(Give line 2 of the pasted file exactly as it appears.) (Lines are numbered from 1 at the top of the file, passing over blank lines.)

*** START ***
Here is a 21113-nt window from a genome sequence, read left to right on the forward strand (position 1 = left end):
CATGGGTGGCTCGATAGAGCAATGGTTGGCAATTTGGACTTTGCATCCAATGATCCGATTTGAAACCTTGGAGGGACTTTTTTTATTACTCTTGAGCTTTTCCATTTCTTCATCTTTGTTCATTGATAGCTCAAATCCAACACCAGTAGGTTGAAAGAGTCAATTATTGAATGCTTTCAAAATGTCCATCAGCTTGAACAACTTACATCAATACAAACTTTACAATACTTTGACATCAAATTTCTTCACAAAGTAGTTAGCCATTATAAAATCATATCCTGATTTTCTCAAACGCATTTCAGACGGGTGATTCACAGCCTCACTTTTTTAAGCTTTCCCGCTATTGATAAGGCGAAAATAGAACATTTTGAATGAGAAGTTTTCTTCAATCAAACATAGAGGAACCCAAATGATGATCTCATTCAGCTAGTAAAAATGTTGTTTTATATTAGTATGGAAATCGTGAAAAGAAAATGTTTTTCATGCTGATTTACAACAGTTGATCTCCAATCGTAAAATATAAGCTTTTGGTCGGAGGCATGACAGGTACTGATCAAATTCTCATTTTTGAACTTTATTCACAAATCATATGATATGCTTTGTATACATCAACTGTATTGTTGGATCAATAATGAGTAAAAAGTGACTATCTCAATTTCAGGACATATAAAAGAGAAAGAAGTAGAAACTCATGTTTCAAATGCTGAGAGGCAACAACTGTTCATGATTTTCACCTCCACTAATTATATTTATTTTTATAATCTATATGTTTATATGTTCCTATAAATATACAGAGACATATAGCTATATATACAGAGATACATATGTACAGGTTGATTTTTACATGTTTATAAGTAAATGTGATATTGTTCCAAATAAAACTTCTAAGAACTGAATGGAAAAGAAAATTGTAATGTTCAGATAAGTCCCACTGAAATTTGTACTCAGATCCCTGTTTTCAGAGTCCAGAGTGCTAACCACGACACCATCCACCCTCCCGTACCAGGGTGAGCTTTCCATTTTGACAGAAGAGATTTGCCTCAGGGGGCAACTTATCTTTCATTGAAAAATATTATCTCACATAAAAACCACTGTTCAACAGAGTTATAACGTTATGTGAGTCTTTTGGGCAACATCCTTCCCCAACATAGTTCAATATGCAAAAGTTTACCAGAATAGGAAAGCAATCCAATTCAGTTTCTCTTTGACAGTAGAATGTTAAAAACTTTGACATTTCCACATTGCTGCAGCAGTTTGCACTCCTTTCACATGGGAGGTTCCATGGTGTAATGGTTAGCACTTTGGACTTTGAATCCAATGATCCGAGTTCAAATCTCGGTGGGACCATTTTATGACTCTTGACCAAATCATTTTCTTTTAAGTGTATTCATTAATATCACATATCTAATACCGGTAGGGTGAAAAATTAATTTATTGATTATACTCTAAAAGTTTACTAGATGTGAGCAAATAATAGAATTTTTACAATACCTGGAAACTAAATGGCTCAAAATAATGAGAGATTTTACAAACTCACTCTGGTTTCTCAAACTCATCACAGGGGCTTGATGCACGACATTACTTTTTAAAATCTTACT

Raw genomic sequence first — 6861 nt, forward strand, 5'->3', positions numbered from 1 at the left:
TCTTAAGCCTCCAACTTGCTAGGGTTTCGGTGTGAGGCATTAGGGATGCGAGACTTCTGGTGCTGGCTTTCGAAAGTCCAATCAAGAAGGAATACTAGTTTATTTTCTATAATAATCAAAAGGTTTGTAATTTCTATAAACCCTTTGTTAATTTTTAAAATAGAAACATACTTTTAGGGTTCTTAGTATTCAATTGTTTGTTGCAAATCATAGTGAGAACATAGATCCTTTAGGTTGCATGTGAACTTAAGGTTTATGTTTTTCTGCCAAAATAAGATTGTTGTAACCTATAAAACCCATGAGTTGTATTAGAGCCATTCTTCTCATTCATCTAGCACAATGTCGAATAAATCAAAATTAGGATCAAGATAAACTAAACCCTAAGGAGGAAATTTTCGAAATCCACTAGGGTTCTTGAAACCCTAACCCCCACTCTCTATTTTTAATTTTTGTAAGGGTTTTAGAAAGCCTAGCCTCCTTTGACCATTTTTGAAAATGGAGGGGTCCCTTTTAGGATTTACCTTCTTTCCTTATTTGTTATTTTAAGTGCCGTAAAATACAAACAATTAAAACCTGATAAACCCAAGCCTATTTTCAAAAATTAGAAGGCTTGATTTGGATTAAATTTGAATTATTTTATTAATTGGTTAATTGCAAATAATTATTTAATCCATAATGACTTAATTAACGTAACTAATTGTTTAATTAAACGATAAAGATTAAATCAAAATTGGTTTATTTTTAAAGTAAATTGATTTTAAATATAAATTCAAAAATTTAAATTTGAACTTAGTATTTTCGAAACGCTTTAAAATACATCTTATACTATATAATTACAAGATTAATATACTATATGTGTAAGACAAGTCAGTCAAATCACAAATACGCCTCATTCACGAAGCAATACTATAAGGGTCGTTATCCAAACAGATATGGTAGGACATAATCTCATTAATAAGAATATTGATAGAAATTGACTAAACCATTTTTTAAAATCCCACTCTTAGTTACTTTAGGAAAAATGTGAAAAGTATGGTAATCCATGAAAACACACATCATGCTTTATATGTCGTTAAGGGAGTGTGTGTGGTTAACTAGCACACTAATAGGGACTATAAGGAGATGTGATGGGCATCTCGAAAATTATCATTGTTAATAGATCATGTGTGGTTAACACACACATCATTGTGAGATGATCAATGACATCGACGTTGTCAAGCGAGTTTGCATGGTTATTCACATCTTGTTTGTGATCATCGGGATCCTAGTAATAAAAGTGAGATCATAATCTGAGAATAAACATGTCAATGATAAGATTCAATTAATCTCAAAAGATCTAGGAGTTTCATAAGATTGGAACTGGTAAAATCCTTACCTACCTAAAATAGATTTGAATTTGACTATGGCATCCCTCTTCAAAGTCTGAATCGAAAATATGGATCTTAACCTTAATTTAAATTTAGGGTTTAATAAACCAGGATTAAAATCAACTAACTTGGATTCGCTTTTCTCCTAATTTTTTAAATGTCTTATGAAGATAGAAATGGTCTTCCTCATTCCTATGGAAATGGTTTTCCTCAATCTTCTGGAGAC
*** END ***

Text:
CATGGGTGGCTCGATAGAGCAATGGTTGGCAATTTGGACTTTGCATCCAATGATCCGATTTGAAACCTTGGAGGGACTTTTTTTATTACTCTTGAGCTTTTCCATTTCTTCATCTTTGTTCATTGATAGCTCAAATCCAACACCAGTAGGTTGAAAGAGTCAATTATTGAATGCTTTCAAAATGTCCATCAGCTTGAACAACTTACATCAATACAAACTTTACAATACTTTGACATCAAATTTCTTCACAAAGTAGTTAGCCATTATAAAATCATATCCTGATTTTCTCAAACGCATTTCAGACGGGTGATTCACAGCCTCACTTTTTTAAGCTTTCCCGCTATTGATAAGGCGAAAATAGAACATTTTGAATGAGAAGTTTTCTTCAATCAAACATAGAGGAACCCAAATGATGATCTCATTCAGCTAGTAAAAATGTTGTTTTATATTAGTATGGAAATCGTGAAAAGAAAATGTTTTTCATGCTGATTTACAACAGTTGATCTCCAATCGTAAAATATAAGCTTTTGGTCGGAGGCATGACAGGTACTGATCAAATTCTCATTTTTGAACTTTATTCACAAATCATATGATATGCTTTGTATACATCAACTGTATTGTTGGATCAATAATGAGTAAAAAGTGACTATCTCAATTTCAGGACATATAAAAGAGAAAGAAGTAGAAACTCATGTTTCAAATGCTGAGAGGCAACAACTGTTCATGATTTTCACCTCCACTAATTATATTTATTTTTATAATCTATATGTTTATATGTTCCTATAAATATACAGAGACATATAGCTATATATACAGAGATACATATGTACAGGTTGATTTTTACATGTTTATAAGTAAATGTGATATTGTTCCAAATAAAACTTCTAAGAACTGAATGGAAAAGAAAATTGTAATGTTCAGATAAGTCCCACTGAAATTTGTACTCAGATCCCTGTTTTCAGAGTCCAGAGTGCTAACCACGACACCATCCACCCTCCCGTACCAGGGTGAGCTTTCCATTTTGACAGAAGAGATTTGCCTCAGGGGGCAACTTATCTTTCATTGAAAAATATTATCTCACATAAAAACCACTGTTCAACAGAGTTATAACGTTATGTGAGTCTTTTGGGCAACATCCTTCCCCAACATAGTTCAATATGCAAAAGTTTACCAGAATAGGAAAGCAATCCAATTCAGTTTCTCTTTGACAGTAGAATGTTAAAAACTTTGACATTTCCACATTGCTGCAGCAGTTTGCACTCCTTTCACATGGGAGGTTCCATGGTGTAATGGTTAGCACTTTGGACTTTGAATCCAATGATCCGAGTTCAAATCTCGGTGGGACCATTTTATGACTCTTGACCAAATCATTTTCTTTTAAGTGTATTCATTAATATCACATATCTAATACCGGTAGGGTGAAAAATTAATTTATTGATTATACTCTAAAAGTTTACTAGATGTGAGCAAATAATAGAATTTTTACAATACCTGGAAACTAAATGGCTCAAAATAATGAGAGATTTTACAAACTCACTCTGGTTTCTCAAACTCATCACAGGGGCTTGATGCACGACATTACTTTTTAAAATCTTACT